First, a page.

Staying Alert to Sleep Problems
As the Sleep Health Foundation say – “Time in bed is time well spent”. The average adult needs about 8 hours of sleep a night, but the truth is that many people are getting far less than the recommended amount. Poor sleep habits are sometimes seen as something to laugh about, but the lack of quality sleep can have some serious effects on our health. Let’s look at some ways that you can improve the quality of your sleep.
Set up patterns.
Your body operates on a complex biological timer, and you can help influence your internal clock by setting up a routine to tell your body when to sleep. To help train your body, try to go to bed at a similar time each day. Your pre-bed routine can also play an important part in winding down – you might take a warm shower, read a book, or do other calming activities to prepare yourself before bed.
No electronics before bed time.
Taking mobile phones to bed for a last look at social media has become common, but this practice is particularly harmful to sleep quality. The light that electronic devices emit tell your brain that it is time to be awake, and make it harder for you to wind down. Turn off the electronics well before it is time for bed.
Avoid bad habits.
Caffeine is a major culprit in keeping people awake. Coffee, chocolate, tea and cola drinks have sleep-disturbing amounts of caffeine, so start limiting them hours before bed. Alcohol might seem to help with relaxation but it seriously affects the quality of sleep, so avoid that as well. If you need a daytime nap, try to have it before the afternoon so it doesn’t affect your sleep.
Don’t watch the clock.
If you are watching the clock tick over while you struggle to tune out, get rid of the clock completely. Create the mindset that rest is a good use of your time, even if you are not asleep. People sleep more than they think they do, and anxiety will definitely prevent you from relaxing. Don’t stay in bed if you are wide awake – try repeating your calming bedtime routine, and then use your time to rest and relax in bed.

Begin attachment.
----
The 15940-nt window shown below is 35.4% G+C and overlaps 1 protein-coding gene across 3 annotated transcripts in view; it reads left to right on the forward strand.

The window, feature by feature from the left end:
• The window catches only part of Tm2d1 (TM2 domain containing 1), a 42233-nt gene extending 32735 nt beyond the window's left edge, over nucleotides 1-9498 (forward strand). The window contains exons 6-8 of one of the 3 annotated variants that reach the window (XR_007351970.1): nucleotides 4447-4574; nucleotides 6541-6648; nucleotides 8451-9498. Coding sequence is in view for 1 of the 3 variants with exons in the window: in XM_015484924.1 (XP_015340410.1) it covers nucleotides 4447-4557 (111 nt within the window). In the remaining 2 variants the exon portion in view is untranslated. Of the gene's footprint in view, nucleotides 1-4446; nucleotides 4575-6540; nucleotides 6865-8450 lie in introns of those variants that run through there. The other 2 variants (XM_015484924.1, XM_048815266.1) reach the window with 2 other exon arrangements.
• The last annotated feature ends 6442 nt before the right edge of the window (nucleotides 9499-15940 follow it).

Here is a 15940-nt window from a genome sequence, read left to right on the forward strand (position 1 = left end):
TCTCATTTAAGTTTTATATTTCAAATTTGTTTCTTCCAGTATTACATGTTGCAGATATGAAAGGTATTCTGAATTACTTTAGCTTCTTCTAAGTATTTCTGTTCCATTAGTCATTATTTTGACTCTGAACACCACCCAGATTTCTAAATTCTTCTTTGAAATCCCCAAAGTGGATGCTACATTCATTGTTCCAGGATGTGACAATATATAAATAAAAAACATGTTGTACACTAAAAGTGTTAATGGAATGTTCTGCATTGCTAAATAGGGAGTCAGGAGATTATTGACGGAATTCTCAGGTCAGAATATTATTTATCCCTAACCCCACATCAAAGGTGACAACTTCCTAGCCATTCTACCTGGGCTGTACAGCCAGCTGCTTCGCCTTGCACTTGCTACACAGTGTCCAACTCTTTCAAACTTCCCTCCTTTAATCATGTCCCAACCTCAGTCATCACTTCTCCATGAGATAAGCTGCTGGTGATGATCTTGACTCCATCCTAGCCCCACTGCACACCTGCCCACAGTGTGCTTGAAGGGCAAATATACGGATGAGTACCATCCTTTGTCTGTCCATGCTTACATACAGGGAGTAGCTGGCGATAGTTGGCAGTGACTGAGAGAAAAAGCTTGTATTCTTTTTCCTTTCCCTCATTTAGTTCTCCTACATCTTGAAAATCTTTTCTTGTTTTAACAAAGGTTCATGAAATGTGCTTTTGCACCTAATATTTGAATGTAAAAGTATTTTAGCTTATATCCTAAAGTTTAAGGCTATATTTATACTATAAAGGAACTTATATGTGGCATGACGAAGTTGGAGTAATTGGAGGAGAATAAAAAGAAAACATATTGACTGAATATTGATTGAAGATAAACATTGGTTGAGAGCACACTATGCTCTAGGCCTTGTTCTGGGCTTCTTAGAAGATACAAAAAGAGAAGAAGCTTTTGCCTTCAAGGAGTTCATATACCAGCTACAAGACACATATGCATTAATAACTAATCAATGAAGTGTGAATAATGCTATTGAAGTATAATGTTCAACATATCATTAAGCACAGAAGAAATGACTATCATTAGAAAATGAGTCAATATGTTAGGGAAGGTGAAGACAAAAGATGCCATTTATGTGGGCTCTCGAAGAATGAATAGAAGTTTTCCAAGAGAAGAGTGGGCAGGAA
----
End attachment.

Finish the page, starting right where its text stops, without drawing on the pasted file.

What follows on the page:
Get professional help.
Sleeping tablets are rarely a long-term solution except in exceptional circumstances, but there are a range of other techniques and treatments that can be used to help people who struggle with sleep. If you experience recurring problems in this area, don’t suffer in silence – talk to your GP.
The Sleep Health Foundation specifically recommends that you see your doctor if you experience “persistent problems with mood, restlessness in bed, severe snoring or wakening unrefreshed despite what should be adequate length sleep”. Your GP is available to help you with your sleep issues, and to refer you on to specialists where necessary. Don’t accept poor sleep as an inconvenient part of life – fight back for a good night’s rest.